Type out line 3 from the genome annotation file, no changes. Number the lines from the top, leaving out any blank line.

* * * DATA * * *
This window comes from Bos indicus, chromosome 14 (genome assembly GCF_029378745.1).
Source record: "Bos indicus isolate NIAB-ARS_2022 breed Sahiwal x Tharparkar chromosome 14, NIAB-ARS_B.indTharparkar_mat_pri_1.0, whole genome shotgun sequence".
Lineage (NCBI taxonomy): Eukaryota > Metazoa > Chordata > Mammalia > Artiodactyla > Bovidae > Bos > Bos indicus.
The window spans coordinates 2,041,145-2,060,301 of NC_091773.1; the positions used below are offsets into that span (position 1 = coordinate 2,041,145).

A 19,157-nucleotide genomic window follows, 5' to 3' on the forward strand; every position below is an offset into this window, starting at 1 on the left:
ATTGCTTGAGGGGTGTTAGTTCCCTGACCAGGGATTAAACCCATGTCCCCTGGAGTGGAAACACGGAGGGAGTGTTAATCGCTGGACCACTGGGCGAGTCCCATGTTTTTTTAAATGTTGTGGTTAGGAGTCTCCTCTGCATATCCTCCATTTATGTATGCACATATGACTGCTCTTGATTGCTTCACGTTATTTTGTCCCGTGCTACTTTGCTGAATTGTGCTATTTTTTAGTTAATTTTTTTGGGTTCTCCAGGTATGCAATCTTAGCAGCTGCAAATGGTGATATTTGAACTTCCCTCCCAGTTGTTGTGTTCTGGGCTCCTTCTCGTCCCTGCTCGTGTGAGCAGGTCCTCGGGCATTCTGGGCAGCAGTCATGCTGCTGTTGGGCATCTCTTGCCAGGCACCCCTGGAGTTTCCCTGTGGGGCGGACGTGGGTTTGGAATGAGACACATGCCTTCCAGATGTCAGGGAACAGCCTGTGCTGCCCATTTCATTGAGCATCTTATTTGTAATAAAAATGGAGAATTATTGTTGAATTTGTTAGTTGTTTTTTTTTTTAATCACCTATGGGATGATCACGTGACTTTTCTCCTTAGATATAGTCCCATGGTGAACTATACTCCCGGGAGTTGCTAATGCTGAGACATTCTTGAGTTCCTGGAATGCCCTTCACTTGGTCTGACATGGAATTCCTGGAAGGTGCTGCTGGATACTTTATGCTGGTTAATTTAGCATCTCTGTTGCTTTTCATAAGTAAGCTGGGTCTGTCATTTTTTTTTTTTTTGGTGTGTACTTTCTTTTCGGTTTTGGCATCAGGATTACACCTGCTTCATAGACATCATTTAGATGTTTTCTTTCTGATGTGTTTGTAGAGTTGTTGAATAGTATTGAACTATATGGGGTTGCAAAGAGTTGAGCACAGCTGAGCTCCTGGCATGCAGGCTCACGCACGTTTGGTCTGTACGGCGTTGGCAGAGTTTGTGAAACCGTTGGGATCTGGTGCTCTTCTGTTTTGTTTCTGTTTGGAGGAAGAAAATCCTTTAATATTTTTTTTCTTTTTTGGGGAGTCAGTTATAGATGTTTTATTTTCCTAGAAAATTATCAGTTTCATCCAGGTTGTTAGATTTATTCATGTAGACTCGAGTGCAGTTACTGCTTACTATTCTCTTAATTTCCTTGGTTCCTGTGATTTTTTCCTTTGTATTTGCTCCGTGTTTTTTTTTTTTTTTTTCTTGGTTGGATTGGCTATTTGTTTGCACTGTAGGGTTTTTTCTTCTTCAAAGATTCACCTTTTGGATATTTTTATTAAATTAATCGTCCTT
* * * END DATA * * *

Lineage (NCBI taxonomy): Eukaryota > Metazoa > Chordata > Mammalia > Artiodactyla > Bovidae > Bos > Bos indicus.